The reputation of the sender is to some extent in the hands of the subscribers. To get a good reputation, you want to make sure that the receiving server gets as many positive signals as possible. You can see what is considered positive signals in the illustration below:

Now that you have a better understanding of what happens when you click “Send”, it’s time to take a closer look at what you can do to avoid it ending up in spam. 

It will be divided into two steps. The first step is about what you can do right away to give yourself the best conditions for all your emails to arrive. The second step is more about what you should continuously do before you click send on your emails.

Chapter 2

Factors to consider before you start sending emails

Do not send to a email list of purchased email addresses

Sending emails to a list of purchased email addresses is not recommended. One of the reasons why is precisely because your emails can be classified as spam. For example, if you send a newsletter to an email address that companies (Hotmail, Gmail, or similar) have put out to see if you buy lists, your domain may end up being blacklisted. This means that any emails you send will end up in the spam folder or not delivered at all.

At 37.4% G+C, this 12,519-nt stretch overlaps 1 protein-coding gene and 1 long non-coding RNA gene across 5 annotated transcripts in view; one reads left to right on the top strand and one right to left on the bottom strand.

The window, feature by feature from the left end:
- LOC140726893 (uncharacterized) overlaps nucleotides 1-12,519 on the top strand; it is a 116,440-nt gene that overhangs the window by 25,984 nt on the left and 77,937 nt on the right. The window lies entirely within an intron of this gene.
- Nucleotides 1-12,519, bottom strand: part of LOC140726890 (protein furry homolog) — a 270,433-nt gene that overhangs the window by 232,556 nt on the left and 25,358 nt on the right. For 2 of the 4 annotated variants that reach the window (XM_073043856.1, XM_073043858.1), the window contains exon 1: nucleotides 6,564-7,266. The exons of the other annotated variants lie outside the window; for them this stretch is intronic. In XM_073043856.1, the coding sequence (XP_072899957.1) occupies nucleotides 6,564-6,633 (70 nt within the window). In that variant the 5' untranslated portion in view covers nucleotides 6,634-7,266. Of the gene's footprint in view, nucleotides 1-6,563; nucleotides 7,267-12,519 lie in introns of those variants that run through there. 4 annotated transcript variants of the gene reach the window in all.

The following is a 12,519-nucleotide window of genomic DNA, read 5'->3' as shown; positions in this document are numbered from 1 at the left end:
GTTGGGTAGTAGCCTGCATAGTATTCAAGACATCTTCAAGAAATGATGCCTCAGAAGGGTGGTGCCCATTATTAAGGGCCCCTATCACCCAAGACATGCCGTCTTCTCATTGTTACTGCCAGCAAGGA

Confirm that it is really you sending

Spam emails often pretend to come from a known domain, such as Hotmail or Gmail, but are then sent from completely different mail servers. The same scenario occurs when you send emails through an email marketing service – Get a Newsletter or any other.

Receiving mail servers therefore want to make sure that it is you sending the email. If they are unsure, they mark the email as spam or display a warning message. To reduce the risk of receiving servers reacting suspiciously, you can add information to your domain that confirms that the newsletter was sent by you. 

Highlight: If you use Get a Newsletter, there is a step-by-step guide on how to add DKIM, which acts as a digital signature confirming that it is you who sent the email and that no one has changed the email since you sent it.

Avoid no-reply as sender's address